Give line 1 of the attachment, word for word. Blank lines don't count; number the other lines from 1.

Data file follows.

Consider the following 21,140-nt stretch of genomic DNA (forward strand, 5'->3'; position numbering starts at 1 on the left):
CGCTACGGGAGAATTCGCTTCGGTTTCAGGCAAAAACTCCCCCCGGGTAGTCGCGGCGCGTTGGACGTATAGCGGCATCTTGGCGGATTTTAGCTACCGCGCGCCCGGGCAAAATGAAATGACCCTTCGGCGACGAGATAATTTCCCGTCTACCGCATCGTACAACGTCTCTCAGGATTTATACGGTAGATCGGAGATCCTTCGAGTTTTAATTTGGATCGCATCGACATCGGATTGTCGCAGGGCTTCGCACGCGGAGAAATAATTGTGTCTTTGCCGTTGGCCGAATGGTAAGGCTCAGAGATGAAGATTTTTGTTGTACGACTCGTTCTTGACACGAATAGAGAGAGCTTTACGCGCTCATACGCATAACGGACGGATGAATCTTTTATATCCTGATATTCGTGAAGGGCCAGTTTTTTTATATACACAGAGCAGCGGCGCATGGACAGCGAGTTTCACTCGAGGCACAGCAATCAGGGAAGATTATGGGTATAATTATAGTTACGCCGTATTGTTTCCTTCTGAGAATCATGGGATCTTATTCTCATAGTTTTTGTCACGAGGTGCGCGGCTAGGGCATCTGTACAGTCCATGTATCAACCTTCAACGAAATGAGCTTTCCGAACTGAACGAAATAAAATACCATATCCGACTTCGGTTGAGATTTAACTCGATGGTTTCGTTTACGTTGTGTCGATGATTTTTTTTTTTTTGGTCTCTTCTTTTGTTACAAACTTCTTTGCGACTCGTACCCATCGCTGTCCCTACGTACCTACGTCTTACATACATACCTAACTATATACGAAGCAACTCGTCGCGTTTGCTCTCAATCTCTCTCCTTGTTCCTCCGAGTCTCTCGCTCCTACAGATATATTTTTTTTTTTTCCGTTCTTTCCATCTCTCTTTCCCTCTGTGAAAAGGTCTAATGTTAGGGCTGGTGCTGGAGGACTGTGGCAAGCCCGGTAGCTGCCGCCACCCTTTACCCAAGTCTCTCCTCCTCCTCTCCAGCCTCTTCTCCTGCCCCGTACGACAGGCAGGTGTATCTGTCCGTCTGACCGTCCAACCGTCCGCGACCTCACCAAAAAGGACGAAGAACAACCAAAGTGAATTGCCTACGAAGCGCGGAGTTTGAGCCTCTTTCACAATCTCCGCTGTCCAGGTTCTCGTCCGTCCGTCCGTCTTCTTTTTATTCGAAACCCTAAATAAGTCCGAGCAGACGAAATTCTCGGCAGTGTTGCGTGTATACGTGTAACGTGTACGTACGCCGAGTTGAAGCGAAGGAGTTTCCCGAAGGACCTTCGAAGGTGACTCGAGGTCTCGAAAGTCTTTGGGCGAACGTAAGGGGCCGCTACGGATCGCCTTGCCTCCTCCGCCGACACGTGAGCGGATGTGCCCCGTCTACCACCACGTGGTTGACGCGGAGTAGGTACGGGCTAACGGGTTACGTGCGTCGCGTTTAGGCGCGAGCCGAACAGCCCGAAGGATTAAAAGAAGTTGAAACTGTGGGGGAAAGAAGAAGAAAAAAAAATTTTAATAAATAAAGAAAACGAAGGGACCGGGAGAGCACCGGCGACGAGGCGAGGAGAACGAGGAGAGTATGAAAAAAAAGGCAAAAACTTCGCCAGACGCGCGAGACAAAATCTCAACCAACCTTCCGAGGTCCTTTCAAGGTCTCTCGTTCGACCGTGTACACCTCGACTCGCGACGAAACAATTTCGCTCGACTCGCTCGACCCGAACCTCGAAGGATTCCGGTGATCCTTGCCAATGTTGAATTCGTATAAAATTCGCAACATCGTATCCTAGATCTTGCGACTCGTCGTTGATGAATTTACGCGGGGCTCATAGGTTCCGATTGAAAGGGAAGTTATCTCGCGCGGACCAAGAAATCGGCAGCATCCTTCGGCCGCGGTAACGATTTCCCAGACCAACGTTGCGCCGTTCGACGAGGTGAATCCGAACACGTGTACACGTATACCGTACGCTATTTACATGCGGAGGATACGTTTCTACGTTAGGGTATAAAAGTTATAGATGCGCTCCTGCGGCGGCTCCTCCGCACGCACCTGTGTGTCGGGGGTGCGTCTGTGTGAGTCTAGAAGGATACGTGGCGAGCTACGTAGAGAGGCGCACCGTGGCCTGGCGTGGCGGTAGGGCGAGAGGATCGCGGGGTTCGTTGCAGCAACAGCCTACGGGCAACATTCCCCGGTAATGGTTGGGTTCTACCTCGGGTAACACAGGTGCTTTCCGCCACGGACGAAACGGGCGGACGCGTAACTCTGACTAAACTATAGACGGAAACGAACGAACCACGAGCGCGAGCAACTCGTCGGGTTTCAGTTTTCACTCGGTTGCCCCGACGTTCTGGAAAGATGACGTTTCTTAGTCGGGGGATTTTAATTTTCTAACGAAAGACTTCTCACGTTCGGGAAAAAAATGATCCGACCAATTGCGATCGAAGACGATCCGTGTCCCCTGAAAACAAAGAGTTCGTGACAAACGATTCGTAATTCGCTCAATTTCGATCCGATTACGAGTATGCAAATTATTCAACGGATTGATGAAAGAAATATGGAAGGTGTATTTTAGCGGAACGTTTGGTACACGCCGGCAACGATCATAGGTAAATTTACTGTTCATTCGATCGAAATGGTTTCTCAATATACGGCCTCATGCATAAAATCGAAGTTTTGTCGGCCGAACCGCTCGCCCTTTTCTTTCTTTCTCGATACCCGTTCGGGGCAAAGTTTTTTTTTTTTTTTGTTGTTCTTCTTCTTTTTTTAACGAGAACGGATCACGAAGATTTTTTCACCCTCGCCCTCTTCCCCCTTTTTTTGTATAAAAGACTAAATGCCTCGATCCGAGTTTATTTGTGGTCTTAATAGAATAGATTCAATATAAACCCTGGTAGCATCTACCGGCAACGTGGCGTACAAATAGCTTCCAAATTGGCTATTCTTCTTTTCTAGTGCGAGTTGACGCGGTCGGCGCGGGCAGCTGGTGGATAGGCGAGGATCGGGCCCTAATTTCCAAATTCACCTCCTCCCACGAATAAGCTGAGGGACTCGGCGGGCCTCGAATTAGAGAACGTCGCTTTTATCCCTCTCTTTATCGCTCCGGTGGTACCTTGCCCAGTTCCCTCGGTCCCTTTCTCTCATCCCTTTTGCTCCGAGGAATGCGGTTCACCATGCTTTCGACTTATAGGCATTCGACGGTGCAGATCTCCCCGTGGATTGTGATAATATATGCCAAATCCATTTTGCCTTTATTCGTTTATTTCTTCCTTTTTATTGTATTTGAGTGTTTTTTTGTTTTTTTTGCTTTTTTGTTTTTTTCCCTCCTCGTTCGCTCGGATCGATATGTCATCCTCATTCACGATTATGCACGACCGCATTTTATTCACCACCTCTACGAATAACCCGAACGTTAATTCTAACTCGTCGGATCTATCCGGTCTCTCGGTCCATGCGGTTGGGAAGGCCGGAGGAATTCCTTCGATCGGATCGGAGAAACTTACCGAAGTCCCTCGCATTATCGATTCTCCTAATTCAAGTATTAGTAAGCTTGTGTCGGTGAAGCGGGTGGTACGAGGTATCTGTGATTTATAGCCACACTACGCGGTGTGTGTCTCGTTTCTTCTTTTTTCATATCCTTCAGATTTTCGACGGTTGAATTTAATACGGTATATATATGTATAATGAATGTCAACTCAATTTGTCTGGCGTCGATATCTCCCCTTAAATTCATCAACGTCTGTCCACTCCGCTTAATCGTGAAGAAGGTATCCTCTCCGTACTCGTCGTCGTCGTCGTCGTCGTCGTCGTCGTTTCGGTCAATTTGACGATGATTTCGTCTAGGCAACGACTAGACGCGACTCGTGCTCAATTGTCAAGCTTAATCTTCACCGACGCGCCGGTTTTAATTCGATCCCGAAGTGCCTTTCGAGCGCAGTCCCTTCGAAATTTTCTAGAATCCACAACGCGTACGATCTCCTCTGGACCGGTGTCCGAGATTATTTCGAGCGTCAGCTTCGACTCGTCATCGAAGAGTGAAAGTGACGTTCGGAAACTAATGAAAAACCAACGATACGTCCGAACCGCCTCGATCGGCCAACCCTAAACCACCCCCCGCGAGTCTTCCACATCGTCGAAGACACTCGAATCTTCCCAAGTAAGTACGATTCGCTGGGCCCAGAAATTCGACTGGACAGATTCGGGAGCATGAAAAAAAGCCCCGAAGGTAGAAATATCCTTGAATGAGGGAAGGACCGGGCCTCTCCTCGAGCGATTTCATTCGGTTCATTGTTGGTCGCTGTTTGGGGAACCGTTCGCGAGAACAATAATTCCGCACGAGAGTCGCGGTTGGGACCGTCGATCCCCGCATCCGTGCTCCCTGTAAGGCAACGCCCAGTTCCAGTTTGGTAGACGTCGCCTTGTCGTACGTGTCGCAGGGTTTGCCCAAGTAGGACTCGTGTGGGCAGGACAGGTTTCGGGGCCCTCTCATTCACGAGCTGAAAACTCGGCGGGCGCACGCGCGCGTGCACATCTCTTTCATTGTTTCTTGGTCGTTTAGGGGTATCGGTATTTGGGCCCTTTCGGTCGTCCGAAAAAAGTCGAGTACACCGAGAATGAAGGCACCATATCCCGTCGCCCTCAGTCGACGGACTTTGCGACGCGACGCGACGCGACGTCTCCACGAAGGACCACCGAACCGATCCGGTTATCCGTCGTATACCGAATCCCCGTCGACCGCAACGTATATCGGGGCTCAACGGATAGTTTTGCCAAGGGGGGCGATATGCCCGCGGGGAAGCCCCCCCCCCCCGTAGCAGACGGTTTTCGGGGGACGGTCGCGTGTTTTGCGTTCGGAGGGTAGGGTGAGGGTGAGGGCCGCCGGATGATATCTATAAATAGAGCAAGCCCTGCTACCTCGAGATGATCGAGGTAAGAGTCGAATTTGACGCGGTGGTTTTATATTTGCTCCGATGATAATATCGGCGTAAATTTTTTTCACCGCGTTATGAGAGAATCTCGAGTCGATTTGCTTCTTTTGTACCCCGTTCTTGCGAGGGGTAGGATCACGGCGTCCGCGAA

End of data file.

Consider the following 21,140-nt stretch of genomic DNA (forward strand, 5'->3'; position numbering starts at 1 on the left):